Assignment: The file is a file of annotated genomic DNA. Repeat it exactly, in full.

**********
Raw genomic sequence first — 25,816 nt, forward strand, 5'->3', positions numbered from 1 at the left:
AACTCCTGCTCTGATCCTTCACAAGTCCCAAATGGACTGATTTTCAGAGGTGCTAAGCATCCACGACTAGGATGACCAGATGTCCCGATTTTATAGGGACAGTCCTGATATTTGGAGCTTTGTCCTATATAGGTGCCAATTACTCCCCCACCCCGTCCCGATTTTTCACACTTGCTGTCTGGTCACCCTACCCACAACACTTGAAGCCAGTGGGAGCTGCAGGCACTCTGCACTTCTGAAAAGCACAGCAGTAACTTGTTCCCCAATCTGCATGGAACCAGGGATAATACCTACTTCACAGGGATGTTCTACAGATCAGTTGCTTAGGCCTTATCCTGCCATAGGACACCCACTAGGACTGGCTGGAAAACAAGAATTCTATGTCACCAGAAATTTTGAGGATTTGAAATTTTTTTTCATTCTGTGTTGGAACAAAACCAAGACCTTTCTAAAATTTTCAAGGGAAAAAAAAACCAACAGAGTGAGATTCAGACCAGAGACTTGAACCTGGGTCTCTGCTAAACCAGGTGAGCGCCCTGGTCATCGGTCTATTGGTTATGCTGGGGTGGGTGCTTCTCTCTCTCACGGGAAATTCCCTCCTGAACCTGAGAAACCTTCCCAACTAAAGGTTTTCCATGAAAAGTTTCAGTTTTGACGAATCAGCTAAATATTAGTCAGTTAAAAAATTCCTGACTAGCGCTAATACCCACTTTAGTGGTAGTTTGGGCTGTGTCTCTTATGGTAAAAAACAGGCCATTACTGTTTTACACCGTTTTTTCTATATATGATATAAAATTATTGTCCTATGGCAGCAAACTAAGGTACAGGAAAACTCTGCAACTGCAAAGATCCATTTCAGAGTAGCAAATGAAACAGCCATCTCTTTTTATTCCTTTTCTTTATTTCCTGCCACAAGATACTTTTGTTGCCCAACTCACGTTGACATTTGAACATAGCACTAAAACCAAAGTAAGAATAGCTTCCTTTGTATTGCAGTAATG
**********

Raw genomic sequence first — 25,816 nt, forward strand, 5'->3', positions numbered from 1 at the left:
AACTCCTGCTCTGATCCTTCACAAGTCCCAAATGGACTGATTTTCAGAGGTGCTAAGCATCCACGACTAGGATGACCAGATGTCCCGATTTTATAGGGACAGTCCTGATATTTGGAGCTTTGTCCTATATAGGTGCCAATTACTCCCCCACCCCGTCCCGATTTTTCACACTTGCTGTCTGGTCACCCTACCCACAACACTTGAAGCCAGTGGGAGCTGCAGGCACTCTGCACTTCTGAAAAGCACAGCAGTAACTTGTTCCCCAATCTGCATGGAACCAGGGATAATACCTACTTCACAGGGATGTTCTACAGATCAGTTGCTTAGGCCTTATCCTGCCATAGGACACCCACTAGGACTGGCTGGAAAACAAGAATTCTATGTCACCAGAAATTTTGAGGATTTGAAATTTTTTTTCATTCTGTGTTGGAACAAAACCAAGACCTTTCTAAAATTTTCAAGGGAAAAAAAAACCAACAGAGTGAGATTCAGACCAGAGACTTGAACCTGGGTCTCTGCTAAACCAGGTGAGCGCCCTGGTCATCGGTCTATTGGTTATGCTGGGGTGGGTGCTTCTCTCTCTCACGGGAAATTCCCTCCTGAACCTGAGAAACCTTCCCAACTAAAGGTTTTCCATGAAAAGTTTCAGTTTTGACGAATCAGCTAAATATTAGTCAGTTAAAAAATTCCTGACTAGCGCTAATACCCACTTTAGTGGTAGTTTGGGCTGTGTCTCTTATGGTAAAAAACAGGCCATTACTGTTTTACACCGTTTTTTCTATATATGATATAAAATTATTGTCCTATGGCAGCAAACTAAGGTACAGGAAAACTCTGCAACTGCAAAGATCCATTTCAGAGTAGCAAATGAAACAGCCATCTCTTTTTATTCCTTTTCTTTATTTCCTGCCACAAGATACTTTTGTTGCCCAACTCACGTTGACATTTGAACATAGCACTAAAACCAAAGTAAGAATAGCTTCCTTTGTATTGCAGTAATG